MS student Felix Lee, PhD student Yang Feng, Prof. Jim Jones, PhD student Kaj Dreef, and PhD student Armin Balalaie.

However, for mobile applications where the text descriptions are often too sparse, Jones and his team found that they can leverage the relatively rich set of screenshot images to benefit developer understanding and automated triaging. Using techniques borrowed from the computervision domain, screenshots from mobile applications can be analyzed and utilized to benefit testing efforts. Screenshots for mobile applications are often more welldefined (e.g., more consistent aspect ratios, consistent theming, no overlapping windows) than traditional desktop software, and as such analysis of these screenshots becomes more tractable.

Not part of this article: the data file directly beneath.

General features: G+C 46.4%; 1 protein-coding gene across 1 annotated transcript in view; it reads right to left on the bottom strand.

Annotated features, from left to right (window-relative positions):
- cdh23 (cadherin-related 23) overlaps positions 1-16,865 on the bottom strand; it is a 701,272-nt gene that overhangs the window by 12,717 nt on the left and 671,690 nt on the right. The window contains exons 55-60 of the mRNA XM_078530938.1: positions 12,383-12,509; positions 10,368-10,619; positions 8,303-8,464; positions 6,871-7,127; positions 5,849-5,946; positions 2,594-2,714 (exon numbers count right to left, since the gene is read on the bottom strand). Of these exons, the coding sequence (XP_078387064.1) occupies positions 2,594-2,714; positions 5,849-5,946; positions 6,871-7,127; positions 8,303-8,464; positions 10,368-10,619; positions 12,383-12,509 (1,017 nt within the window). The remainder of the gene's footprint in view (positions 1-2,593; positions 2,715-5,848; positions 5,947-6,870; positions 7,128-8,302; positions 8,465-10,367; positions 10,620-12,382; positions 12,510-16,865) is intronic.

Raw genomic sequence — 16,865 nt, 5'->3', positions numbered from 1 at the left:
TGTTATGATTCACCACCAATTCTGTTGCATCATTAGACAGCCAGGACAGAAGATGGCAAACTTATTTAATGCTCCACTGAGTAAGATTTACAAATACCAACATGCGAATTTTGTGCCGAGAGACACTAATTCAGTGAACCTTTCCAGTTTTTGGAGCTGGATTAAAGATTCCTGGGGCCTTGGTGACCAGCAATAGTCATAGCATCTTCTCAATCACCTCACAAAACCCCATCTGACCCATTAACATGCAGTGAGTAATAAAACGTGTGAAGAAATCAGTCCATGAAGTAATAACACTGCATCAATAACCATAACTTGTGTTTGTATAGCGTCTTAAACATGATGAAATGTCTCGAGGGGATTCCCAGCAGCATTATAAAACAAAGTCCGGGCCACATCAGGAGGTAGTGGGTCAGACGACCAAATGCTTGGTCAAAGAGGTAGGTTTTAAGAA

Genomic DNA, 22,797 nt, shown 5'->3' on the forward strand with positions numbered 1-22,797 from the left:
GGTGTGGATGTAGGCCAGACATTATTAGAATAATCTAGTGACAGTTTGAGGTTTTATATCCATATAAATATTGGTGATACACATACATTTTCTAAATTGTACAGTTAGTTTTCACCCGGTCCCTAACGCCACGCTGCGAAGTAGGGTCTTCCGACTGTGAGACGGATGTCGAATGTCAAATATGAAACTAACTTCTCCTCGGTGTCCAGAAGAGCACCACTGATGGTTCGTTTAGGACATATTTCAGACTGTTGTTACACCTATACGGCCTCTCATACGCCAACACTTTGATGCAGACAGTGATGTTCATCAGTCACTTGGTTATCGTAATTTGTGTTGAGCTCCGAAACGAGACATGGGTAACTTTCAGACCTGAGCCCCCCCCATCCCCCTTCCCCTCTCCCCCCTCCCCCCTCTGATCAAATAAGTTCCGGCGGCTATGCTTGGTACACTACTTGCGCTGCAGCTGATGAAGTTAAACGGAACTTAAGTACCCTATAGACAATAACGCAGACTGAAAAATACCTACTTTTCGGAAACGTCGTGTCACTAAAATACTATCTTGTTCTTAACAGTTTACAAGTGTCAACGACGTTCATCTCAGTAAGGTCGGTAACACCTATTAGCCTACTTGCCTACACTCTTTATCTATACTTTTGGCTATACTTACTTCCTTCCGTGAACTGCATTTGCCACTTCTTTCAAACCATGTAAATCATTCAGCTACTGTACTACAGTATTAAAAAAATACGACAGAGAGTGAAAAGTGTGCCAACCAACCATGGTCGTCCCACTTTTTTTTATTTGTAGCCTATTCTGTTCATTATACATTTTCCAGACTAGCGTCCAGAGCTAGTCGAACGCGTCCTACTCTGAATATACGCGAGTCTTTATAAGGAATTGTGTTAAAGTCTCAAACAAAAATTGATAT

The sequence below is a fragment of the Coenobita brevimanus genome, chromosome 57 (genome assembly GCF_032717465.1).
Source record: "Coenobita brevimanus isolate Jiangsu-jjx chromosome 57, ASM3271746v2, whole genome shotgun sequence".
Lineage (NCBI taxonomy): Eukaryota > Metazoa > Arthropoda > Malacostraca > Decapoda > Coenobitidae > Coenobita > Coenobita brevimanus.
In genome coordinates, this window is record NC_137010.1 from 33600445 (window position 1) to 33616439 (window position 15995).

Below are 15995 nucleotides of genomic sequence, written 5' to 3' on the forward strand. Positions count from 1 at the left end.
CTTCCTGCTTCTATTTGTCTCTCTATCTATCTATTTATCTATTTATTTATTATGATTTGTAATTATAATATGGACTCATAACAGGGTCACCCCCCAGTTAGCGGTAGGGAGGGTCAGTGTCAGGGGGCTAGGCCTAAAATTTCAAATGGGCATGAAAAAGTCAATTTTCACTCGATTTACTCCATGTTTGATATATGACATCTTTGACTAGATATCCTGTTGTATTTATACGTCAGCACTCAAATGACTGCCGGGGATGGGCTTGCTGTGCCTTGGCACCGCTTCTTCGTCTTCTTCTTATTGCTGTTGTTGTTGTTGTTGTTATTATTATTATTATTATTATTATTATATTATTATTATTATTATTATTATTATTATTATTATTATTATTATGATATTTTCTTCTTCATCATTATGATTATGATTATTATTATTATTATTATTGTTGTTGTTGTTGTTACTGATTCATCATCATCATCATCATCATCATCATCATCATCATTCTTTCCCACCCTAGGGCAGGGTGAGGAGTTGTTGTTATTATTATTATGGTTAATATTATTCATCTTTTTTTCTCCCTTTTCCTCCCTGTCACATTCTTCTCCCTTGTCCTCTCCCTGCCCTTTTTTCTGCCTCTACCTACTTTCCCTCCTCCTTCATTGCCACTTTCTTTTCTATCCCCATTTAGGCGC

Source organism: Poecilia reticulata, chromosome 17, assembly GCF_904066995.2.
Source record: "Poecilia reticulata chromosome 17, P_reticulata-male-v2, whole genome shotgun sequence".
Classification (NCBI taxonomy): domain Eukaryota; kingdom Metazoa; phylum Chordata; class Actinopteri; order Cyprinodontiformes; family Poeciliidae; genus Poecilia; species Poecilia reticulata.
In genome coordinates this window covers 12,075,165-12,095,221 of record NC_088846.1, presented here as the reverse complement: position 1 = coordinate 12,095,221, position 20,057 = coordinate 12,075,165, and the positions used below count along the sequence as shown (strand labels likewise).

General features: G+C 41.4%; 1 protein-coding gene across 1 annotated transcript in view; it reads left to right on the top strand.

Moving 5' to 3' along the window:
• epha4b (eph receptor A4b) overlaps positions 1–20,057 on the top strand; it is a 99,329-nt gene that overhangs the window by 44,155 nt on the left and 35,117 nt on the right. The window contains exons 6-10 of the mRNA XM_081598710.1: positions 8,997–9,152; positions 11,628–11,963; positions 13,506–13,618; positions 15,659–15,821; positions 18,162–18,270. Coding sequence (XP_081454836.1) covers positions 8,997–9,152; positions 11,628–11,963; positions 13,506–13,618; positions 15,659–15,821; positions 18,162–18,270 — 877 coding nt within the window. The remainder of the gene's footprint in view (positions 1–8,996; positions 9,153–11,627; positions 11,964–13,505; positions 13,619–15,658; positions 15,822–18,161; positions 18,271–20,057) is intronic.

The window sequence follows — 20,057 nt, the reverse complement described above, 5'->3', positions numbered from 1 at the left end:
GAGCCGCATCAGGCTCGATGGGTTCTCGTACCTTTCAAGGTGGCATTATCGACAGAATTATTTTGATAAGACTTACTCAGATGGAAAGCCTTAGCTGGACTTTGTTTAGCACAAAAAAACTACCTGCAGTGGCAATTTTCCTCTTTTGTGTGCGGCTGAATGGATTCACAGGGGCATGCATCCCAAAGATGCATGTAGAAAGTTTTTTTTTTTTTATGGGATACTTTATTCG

CTRAS tool automatically aggregates and summarizes crowdsourced bug reports to assist developer understanding and support triaging.So Jones and team developed a number of tools that target the mobile application testing domain, specifically crowdsourced or field testing, to make the reality of software behavior in the field more easily understandable and manageable for developers and testers back at their development organization. One such effort is a tool called CTRAS (Crowdsourced Test Reports Aggregation and Summarization), which is a novel approach to identify and leverage duplicate bug reports to enrich the content of bug descriptions and improve the efficiency of inspecting these reports. CTRAS is capable of automatically aggregating duplicates based on both textual information and screenshots, and further summarizes the duplicate test reports into a comprehensive and comprehensible report. It can automatically generate high-level summaries to highlight the most prevalent aspects of the group of similar bug reports. With these groupings of bug reports, the developer is then able to take action on the group of bug reports as a whole — e.g., attributing severity levels and assigning developers to investigate and fix the bugs. Jones’s team hopes that the use of such tools may encourage different behavior from crowdsourced field testers — instead of discouraging the submission of duplicate bug reports (which is common in practice for traditional desktop software), testers will be encouraged to submit their failures in the hopes that such redundancies can help provide a more holistic and descriptive view of the bugs.